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Haiti is home to a strange monetary phenomenon. Shopkeepers and merchants set prices in the Haitian dollar, but there is no actual thing as the Haitian dollar.

I've written before about an exotic type of unit-of-account known as an abstract unit of account. A nation's unit of account is the symbol used by its citizens and businesses to advertise and record prices. Here in Canada we use the $ while in a country like Japan people use the ¥. The national unit of account almost always corresponds to the national medium-of-exchange. In both Canada and Japan, the $ and the ¥ amounts advertised in shop aisles are embodied by physical dollar and yen banknotes and coins.

Abstract units of account, on the other hand, don't correspond to anything that exists. In the UK, for instance, race horse auctions are priced in guineas, a gold coin that hasn't been minted in over two centuries. The guinea is a ghost money, an accounting unit that according to John Munro is "calculated according to the precious metal content of some famous, once highly favoured coin of the past than no longer circulates."

Other examples of abstract units of account include include Chile's Unidad de Fomento, or UF, (which I wrote about here) and Angolan macutes (see here).

Like the guinea, the Haitian dollar is an abstract unit of account. I should warn you that I've never been to Haiti--all of this comes from what I've read in tourist guides, newspapers, Haitian blogs, and an academic paper on the topic from Federico Neiburg. But from what I understand, it is quite common for prices in Haiti to be set in a unit referred to as the 'Haitian dollar.' However, there is no corresponding Haitian dollar banknotes or coins. The U.S. dollar and the Haitian gourde, a currency managed by Haiti's central bank, circulate in Haiti and are used to consummate all payments. But the Haitian gourde is not the same as the Haitian dollar.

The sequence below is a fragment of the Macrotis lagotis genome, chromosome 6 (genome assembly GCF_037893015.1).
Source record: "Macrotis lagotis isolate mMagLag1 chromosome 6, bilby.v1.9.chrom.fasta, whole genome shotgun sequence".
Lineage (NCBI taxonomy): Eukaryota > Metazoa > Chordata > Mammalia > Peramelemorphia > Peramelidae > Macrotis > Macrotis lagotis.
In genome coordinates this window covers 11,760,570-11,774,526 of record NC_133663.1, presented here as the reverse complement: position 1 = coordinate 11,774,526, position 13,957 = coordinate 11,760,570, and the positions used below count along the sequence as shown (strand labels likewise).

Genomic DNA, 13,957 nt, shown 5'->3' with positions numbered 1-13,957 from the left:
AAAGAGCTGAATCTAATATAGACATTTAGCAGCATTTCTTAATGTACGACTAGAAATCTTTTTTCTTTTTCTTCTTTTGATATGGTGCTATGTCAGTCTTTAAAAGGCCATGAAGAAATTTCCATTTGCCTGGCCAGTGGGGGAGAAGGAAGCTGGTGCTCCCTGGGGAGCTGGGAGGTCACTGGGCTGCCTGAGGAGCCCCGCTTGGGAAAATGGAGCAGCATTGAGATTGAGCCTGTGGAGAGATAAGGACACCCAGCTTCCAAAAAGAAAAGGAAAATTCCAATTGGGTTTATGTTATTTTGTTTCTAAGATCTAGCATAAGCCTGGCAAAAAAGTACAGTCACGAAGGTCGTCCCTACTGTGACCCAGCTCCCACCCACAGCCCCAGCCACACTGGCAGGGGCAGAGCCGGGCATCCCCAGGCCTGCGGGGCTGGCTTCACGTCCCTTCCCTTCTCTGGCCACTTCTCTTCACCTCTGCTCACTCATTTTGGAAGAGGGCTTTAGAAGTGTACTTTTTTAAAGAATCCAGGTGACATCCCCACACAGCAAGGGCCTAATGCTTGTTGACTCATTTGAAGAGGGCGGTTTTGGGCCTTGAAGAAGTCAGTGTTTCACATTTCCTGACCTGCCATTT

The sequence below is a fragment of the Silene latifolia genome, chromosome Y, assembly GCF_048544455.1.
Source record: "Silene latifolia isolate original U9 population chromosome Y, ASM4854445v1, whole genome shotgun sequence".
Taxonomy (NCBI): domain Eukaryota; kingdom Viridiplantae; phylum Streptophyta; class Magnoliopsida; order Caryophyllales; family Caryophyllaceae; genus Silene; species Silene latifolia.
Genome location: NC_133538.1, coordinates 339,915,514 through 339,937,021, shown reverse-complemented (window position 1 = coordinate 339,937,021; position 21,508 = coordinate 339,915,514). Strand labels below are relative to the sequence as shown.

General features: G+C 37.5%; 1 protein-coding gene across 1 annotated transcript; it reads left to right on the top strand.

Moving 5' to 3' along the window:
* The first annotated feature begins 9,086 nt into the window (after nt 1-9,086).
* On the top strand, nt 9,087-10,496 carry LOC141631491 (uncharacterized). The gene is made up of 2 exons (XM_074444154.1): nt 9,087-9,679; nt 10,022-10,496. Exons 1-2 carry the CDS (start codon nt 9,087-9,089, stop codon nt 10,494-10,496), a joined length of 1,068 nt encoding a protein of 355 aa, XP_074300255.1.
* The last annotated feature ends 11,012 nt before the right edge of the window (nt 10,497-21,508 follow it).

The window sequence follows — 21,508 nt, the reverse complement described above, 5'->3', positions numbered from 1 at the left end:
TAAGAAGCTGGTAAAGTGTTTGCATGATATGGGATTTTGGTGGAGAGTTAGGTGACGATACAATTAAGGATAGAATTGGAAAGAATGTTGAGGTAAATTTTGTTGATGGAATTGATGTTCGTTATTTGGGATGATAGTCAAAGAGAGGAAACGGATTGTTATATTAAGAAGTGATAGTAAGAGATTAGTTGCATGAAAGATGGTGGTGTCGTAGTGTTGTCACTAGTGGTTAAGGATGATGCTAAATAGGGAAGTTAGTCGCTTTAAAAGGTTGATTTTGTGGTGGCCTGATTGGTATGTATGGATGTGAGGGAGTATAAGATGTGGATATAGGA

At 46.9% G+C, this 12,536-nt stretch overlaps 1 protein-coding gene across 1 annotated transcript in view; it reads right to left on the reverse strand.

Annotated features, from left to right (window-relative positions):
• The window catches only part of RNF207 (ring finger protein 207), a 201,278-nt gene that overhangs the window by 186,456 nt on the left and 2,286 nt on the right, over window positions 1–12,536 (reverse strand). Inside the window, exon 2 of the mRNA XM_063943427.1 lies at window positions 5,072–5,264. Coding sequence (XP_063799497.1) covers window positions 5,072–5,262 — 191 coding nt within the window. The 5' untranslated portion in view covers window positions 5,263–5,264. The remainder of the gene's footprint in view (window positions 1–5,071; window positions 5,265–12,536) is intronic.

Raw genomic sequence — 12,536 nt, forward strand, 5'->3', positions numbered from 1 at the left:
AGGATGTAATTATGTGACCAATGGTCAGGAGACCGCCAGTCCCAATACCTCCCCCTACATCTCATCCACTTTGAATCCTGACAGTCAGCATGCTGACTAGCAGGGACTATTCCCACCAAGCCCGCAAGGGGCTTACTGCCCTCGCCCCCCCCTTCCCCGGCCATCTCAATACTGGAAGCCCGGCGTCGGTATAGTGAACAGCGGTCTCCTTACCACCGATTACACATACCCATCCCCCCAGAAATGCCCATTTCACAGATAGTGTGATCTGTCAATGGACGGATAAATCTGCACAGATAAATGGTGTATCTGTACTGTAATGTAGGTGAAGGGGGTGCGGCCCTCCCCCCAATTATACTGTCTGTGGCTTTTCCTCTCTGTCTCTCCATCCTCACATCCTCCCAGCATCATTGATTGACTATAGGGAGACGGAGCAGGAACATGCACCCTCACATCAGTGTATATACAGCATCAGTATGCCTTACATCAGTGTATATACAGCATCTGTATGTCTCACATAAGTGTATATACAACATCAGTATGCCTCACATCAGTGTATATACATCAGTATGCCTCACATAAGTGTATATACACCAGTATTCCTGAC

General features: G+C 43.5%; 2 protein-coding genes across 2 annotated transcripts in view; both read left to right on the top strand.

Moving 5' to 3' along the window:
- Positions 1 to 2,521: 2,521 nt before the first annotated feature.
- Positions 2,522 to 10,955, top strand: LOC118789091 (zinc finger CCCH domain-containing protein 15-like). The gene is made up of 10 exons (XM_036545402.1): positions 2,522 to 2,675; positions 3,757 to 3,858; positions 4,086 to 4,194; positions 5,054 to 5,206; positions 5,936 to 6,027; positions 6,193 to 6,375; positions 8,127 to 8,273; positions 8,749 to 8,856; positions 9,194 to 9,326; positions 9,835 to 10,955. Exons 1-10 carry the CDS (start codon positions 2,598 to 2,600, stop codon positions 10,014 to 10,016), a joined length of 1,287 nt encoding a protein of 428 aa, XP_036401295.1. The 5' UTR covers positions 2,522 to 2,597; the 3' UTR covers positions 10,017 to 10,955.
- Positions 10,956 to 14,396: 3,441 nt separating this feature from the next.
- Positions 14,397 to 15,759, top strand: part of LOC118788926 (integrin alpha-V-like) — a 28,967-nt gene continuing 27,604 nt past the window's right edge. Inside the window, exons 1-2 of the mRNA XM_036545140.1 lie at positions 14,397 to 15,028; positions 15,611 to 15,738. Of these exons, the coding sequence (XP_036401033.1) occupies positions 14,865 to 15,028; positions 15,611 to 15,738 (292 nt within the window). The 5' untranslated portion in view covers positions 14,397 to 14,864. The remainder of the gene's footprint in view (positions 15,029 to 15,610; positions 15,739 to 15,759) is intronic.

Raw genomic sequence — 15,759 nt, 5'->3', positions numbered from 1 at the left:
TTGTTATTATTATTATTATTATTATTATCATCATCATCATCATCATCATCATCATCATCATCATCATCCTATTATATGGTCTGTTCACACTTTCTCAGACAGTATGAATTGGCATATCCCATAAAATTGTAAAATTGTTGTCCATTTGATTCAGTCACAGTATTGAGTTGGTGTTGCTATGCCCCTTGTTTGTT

How does this work in practice? Say that a restaurant is selling sandwiches for fifteen Haitian dollars. Paying with Haitian dollars is impossible--they don't exist--so some other route must be taken to complete the deal. Haitians have spontaneously adopted a rule of thumb that the Haitian dollar is equal to five Haitian gourdes. So to pay for the sandwich, it will be necessary to hand over 75 gourdes (H$15 x 5$H/HG).

Here is a sign showing both Haitian dollar and Haitian gourde (HTG) prices. Source: Pawol Mwen blog

A certain degree of mental gymnastics is thus required of Haitians, since sticker prices must always be multiplied by five (to arrive at the gourde amount) and banknotes held in a wallet divided by five (to arrive at the Haitian dollar amount). For foreigners, this can be confusing, but for Haitians the motley of U.S. dollars, gourdes, and the Haitian dollar unit of account has become second nature. Says Nieburg:
"The adjective Haitian (aysien), as in dolà aysien, is only used when one of the participants in a transaction is foreign. Among Haitians, when people say dolà they always mean dolà aysien."
Nieburg provides some more colour by describing the monetary demographics of Port-au-Prince, Haiti's capital:
"...in the urban islands of foreigners scattered across various regions of the city, the US dollar predominates as a unit of account and means of payment in sectors such as the housing market, as well as in restaurants, hotels, night clubs, and supermarkets (which used to double as currency exchange bureaus) that cater for upper-class Haitians and the legion of ex-pats, relief workers, and consultants. As we move down the social scale, the US dollar begins to be used as a means of payment for transactions calculated in Haitian dollars. Lower down—where the majority of transactions are to be found—people calculate in Haitian dollars and pay in gourdes."